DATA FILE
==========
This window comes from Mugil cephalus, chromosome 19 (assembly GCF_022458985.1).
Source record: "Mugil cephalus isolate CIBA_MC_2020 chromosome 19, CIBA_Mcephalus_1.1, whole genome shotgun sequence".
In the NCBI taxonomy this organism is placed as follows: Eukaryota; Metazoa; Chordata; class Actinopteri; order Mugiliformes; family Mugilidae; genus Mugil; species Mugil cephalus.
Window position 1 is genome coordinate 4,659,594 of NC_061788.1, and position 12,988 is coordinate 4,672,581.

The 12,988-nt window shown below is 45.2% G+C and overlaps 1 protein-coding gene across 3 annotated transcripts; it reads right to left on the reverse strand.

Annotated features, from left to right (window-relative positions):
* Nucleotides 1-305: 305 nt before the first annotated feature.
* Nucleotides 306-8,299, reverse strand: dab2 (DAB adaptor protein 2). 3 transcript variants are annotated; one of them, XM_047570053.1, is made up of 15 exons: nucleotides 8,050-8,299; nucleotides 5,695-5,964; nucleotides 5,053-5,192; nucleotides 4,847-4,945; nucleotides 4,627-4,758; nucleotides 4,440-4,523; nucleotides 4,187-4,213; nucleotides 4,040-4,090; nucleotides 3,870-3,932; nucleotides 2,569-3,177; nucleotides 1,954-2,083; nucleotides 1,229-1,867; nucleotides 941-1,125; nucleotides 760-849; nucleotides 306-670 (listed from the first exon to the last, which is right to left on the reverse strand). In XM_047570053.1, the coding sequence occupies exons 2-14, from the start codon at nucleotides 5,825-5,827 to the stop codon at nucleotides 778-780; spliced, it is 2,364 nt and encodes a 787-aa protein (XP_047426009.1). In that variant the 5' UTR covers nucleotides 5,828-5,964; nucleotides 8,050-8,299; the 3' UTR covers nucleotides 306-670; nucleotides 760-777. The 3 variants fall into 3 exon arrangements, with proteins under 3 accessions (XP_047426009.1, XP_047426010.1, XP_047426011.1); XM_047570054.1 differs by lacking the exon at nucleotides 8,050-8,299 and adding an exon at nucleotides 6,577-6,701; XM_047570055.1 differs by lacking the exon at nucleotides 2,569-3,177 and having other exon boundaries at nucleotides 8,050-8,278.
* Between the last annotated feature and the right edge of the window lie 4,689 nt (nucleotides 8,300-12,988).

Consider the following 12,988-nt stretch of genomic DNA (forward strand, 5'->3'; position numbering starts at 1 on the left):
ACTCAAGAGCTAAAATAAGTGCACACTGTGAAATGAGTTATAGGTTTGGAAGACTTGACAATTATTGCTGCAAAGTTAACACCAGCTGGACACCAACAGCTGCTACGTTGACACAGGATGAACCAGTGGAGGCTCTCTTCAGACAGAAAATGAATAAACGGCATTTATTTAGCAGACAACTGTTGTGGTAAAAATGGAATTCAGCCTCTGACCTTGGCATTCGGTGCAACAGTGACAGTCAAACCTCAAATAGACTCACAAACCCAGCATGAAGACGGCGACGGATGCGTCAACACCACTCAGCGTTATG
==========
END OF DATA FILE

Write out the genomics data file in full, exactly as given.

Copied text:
This window comes from Mugil cephalus, chromosome 19 (assembly GCF_022458985.1).
Source record: "Mugil cephalus isolate CIBA_MC_2020 chromosome 19, CIBA_Mcephalus_1.1, whole genome shotgun sequence".
In the NCBI taxonomy this organism is placed as follows: Eukaryota; Metazoa; Chordata; class Actinopteri; order Mugiliformes; family Mugilidae; genus Mugil; species Mugil cephalus.
Window position 1 is genome coordinate 4,659,594 of NC_061788.1, and position 12,988 is coordinate 4,672,581.

The 12,988-nt window shown below is 45.2% G+C and overlaps 1 protein-coding gene across 3 annotated transcripts; it reads right to left on the reverse strand.

Annotated features, from left to right (window-relative positions):
* Nucleotides 1-305: 305 nt before the first annotated feature.
* Nucleotides 306-8,299, reverse strand: dab2 (DAB adaptor protein 2). 3 transcript variants are annotated; one of them, XM_047570053.1, is made up of 15 exons: nucleotides 8,050-8,299; nucleotides 5,695-5,964; nucleotides 5,053-5,192; nucleotides 4,847-4,945; nucleotides 4,627-4,758; nucleotides 4,440-4,523; nucleotides 4,187-4,213; nucleotides 4,040-4,090; nucleotides 3,870-3,932; nucleotides 2,569-3,177; nucleotides 1,954-2,083; nucleotides 1,229-1,867; nucleotides 941-1,125; nucleotides 760-849; nucleotides 306-670 (listed from the first exon to the last, which is right to left on the reverse strand). In XM_047570053.1, the coding sequence occupies exons 2-14, from the start codon at nucleotides 5,825-5,827 to the stop codon at nucleotides 778-780; spliced, it is 2,364 nt and encodes a 787-aa protein (XP_047426009.1). In that variant the 5' UTR covers nucleotides 5,828-5,964; nucleotides 8,050-8,299; the 3' UTR covers nucleotides 306-670; nucleotides 760-777. The 3 variants fall into 3 exon arrangements, with proteins under 3 accessions (XP_047426009.1, XP_047426010.1, XP_047426011.1); XM_047570054.1 differs by lacking the exon at nucleotides 8,050-8,299 and adding an exon at nucleotides 6,577-6,701; XM_047570055.1 differs by lacking the exon at nucleotides 2,569-3,177 and having other exon boundaries at nucleotides 8,050-8,278.
* Between the last annotated feature and the right edge of the window lie 4,689 nt (nucleotides 8,300-12,988).

Consider the following 12,988-nt stretch of genomic DNA (forward strand, 5'->3'; position numbering starts at 1 on the left):
ACTCAAGAGCTAAAATAAGTGCACACTGTGAAATGAGTTATAGGTTTGGAAGACTTGACAATTATTGCTGCAAAGTTAACACCAGCTGGACACCAACAGCTGCTACGTTGACACAGGATGAACCAGTGGAGGCTCTCTTCAGACAGAAAATGAATAAACGGCATTTATTTAGCAGACAACTGTTGTGGTAAAAATGGAATTCAGCCTCTGACCTTGGCATTCGGTGCAACAGTGACAGTCAAACCTCAAATAGACTCACAAACCCAGCATGAAGACGGCGACGGATGCGTCAACACCACTCAGCGTTATG